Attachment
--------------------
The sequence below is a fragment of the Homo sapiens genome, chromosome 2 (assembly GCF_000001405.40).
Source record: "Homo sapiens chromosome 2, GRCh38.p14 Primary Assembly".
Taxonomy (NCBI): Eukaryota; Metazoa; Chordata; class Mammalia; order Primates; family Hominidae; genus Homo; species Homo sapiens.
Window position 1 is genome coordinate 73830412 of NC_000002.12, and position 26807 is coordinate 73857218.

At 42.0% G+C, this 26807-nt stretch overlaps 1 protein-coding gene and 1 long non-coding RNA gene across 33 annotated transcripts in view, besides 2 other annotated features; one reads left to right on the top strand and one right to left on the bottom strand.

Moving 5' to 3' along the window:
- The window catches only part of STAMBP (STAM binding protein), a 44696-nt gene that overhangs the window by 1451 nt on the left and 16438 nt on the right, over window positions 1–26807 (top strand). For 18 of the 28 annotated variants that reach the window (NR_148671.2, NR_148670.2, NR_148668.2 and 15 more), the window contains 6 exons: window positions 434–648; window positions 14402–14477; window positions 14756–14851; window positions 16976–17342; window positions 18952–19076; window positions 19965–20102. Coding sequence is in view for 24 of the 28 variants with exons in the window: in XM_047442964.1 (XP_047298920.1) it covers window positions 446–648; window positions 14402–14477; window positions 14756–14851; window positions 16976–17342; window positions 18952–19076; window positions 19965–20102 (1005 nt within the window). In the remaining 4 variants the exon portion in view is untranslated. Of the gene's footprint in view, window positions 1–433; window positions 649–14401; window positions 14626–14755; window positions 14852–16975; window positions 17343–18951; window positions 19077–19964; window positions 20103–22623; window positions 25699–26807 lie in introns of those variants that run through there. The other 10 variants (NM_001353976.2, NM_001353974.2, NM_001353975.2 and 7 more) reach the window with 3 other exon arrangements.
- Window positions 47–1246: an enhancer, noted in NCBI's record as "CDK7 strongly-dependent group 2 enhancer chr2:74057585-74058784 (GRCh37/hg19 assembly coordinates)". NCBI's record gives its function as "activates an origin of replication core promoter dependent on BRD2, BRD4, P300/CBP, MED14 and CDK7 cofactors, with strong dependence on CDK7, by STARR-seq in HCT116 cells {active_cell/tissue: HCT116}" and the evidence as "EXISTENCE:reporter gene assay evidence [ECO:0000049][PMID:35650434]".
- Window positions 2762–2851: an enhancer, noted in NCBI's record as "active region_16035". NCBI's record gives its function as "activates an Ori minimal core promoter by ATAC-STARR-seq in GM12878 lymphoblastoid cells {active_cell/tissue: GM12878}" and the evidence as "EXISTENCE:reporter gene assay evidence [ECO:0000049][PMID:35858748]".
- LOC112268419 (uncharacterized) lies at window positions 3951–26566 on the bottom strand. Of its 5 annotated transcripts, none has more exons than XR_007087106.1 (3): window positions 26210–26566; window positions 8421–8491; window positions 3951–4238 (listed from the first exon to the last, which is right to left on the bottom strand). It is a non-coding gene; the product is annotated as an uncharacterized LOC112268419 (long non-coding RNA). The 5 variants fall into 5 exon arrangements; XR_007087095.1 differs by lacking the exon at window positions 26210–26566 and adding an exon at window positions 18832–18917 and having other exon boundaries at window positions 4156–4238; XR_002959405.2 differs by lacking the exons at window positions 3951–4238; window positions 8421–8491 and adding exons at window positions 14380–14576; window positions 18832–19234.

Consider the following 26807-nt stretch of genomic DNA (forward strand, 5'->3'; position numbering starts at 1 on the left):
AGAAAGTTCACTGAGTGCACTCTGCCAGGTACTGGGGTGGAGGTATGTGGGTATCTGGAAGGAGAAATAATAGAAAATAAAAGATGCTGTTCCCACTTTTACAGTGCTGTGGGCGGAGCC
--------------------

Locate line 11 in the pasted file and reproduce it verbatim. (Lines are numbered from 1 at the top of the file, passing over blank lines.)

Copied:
Consider the following 26807-nt stretch of genomic DNA (forward strand, 5'->3'; position numbering starts at 1 on the left):